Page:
Via a video feed from Alexandria, Virginia, Gill explained that he had observed a pattern of conduct in violation of the order, and had begun to complain. When he was stonewalled, he went all the way up the chain of command to the chief prosecutor, Mark Martins, the then chief defense counsel, and a relevant person at the Department of Defense.
In late April, Gill was fired from the convening authority. The narrative that emerged from the defense’s questioning was one of clear cause and effect: Gill was a whistleblower who’d been fired because of his complaints. Gill was a foot soldier in the fight for integrity. If he seemed a bit peevish and defensive, it was with good and righteous reason.
But during cross-examination, a prosecutor, Lieutenant Paul Morris, asked Gill if he wasn’t in fact fired because of concerns among his superiors over his security clearance being renewed? And hadn’t he tried to get his wife to drop a “restraining order” she had against him because he too was concerned about his clearance?
Morris then transmitted an email for Gill to read, sent by Gill to his wife, who had presumably given it to the prosecution. (Gill, we learned, had been involved in a rather ugly divorce for the last three years.) In the email, Gill said that his wife should tell their daughters that their college education would have been paid for but for their mother’s refusal to drop the restraining order, thus preventing their father from getting the security clearance he needed to continue the job to earn the money to pay the college tuition.
This wasn’t good, and Gill, who was growing sweatier, made things arguably worse by saying he didn’t actually believe what he wrote but was only trying to “strong-arm” his wife into “retracting her false allegations” — using “a hardball litigation tactic against an opposing party.”
There was squirming in the gallery.
The prosecution moved on — to Gill’s reckless driving violations, to what he had or hadn’t reported on his security clearance questionnaire, to whether in his hometown newspaper he’d overstated his role in prosecuting terrorists in Afghanistan. And what about all those civil suits he’d filed? Against the Navy Federal Credit Union and the Commonwealth of Massachusetts; against the Navy itself, for $1 million for emotional distress after he’d been let go from a civilian contract in 2004. Had he sued Chrysler for breach of warranty?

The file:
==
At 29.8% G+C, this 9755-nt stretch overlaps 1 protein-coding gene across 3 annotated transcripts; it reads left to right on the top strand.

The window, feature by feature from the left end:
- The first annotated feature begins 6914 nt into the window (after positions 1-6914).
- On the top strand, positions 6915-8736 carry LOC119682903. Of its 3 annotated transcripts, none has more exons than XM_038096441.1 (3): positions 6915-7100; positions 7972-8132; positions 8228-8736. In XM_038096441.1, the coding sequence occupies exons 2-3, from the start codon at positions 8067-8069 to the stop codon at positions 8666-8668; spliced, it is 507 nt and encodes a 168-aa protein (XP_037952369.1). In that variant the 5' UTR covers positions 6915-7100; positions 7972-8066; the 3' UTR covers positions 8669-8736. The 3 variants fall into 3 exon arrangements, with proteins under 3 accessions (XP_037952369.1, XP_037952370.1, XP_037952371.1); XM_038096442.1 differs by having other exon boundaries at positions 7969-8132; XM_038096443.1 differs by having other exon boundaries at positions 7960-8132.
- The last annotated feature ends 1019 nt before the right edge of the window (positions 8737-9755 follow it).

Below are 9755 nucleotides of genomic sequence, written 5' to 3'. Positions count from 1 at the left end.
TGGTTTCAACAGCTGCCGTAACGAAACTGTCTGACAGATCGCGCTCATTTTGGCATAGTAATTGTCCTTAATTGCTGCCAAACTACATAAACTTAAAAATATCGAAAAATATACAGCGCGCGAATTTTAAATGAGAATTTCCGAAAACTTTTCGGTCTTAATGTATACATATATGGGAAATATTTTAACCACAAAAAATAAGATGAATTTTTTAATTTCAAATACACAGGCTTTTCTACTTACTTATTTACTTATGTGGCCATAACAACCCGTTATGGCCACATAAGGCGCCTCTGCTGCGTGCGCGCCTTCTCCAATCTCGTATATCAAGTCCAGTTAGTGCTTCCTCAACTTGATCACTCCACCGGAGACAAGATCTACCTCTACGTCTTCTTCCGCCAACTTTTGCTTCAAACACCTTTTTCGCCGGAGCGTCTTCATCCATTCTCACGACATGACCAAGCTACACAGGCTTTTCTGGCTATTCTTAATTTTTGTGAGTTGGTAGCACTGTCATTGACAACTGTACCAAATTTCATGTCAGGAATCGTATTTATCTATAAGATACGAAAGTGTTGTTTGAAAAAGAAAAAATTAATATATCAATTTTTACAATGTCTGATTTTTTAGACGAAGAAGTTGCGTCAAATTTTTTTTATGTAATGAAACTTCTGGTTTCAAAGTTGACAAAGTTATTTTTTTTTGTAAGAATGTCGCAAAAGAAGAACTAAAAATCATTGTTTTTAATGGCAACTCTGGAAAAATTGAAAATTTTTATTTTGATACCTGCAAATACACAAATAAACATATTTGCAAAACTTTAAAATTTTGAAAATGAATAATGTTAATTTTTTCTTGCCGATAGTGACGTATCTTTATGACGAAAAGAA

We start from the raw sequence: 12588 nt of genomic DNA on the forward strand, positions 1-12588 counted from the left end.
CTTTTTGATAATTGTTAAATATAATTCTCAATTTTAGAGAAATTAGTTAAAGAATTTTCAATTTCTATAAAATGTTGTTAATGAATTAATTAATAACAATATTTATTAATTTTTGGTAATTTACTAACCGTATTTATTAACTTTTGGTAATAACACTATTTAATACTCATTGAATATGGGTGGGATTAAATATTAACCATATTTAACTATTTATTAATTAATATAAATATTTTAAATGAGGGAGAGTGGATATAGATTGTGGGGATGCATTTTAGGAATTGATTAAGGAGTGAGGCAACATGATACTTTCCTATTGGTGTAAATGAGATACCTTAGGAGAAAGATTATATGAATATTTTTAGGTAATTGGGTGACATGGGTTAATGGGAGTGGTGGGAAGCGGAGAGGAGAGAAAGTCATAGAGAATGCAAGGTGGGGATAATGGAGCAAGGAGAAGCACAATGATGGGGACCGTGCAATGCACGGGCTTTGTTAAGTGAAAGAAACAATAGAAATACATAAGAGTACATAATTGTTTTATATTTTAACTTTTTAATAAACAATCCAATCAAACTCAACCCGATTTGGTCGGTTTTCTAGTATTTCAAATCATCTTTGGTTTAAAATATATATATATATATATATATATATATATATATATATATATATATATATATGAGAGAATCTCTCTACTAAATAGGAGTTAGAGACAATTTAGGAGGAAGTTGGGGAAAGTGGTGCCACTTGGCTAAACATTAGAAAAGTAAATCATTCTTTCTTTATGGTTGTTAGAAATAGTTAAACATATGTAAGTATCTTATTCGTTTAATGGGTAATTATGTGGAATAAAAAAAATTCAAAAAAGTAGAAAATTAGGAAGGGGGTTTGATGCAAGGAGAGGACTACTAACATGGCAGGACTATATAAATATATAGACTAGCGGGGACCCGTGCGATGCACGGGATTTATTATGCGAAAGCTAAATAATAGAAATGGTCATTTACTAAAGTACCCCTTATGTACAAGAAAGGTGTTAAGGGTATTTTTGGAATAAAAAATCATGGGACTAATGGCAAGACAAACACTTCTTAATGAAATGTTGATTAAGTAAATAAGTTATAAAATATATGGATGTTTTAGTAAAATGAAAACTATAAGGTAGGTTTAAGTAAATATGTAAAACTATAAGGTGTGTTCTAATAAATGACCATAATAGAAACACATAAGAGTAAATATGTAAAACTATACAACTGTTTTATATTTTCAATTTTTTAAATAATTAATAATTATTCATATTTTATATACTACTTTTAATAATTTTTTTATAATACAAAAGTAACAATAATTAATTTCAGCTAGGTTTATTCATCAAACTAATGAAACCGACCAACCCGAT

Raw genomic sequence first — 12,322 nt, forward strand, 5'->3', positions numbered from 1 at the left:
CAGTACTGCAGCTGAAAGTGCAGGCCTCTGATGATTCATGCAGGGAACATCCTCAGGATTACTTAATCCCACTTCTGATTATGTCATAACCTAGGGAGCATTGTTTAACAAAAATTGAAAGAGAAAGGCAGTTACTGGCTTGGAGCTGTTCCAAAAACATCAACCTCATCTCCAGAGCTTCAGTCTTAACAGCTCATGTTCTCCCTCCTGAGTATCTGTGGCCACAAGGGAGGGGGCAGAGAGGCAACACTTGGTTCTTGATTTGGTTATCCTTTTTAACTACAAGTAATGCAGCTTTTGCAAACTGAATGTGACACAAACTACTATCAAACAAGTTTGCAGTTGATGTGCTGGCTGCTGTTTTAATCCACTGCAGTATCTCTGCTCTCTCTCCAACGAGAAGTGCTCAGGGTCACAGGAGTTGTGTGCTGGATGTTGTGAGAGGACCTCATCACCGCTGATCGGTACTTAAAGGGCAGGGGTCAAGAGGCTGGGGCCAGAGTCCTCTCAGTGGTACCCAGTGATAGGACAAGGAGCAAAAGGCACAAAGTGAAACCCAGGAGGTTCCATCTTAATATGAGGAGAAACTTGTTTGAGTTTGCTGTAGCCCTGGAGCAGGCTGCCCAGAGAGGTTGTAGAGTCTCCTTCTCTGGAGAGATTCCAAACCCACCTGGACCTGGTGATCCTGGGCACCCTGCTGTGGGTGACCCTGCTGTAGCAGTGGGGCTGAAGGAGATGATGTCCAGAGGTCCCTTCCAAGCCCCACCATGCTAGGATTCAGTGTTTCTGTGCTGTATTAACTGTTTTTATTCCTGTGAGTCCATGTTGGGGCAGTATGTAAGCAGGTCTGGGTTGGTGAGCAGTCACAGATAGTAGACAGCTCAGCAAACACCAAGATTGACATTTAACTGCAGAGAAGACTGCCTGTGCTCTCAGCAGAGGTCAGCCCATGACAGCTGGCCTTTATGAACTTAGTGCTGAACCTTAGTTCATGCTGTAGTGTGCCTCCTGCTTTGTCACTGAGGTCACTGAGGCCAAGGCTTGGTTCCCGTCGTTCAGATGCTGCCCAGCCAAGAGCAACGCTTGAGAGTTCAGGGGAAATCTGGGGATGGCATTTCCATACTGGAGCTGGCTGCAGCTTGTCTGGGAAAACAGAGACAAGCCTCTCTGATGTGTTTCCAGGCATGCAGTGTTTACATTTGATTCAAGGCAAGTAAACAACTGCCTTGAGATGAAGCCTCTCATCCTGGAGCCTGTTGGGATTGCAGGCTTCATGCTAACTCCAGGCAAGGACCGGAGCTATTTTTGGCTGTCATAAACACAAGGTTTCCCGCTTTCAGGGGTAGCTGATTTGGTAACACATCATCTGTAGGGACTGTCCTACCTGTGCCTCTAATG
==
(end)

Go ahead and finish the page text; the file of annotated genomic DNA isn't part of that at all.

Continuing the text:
“I sure did,” he said. “I bought a car that was in the repair shop 38 times in six months…”
The VFM were, somehow, braving it out. I imagined this excursion into the less salubrious aspects of Gill’s life — illuminating though the larger point may ultimately be about the malfunctions of the military commissions and the convening authority’s attempted meddling — was excruciating for them, a reminder of the fact that we were nowhere near a trial, let alone a conviction.
Just before the judge excused us, he suggested a date for a session some weeks hence to continue with Gill’s testimony, to which Gill responded: “actually, I think that’s my divorce trial…”
What’s Wrong With Federal Court?
Given that 17 years after the Cole bombing and 16 years after 9/11, we are still in the pre-trial phase, could federal court possibly be any less effective? The federal courts have a strong record with terrorism-related cases: prosecutors have won more than 350 convictions since 2001. The military commissions, by comparison, have completed just eight cases; three of the convictions have been overturned in their entirety and one has been partially overturned.
Federal court prosecutions include that of the only person yet tried in relation to 9/11 — Zacarias Moussaoui, who was arrested before the attacks after he aroused suspicion at a flight school in Minneapolis when he paid in cash and only wanted to learn how to take off and land. Moussaoui is now serving six life sentences. Other convicted terrorists include Richard Reid (the Shoe Bomber), Umar Farouk Abdulmutallab (the Underwear Bomber), four men behind the World Trade Center truck bombing in 1993, several men involved in the embassy bombings in Kenya and Tanzania, and Boston Marathon bomber Dzhokhar Tsarnaev, who passed only two years between arrest and conviction. All of these men are at so-called supermax prisons in the United States, where they cost the taxpayer about $75,000 per year, far less than the estimated $11 million a year it costs to detain one person at Guantanamo.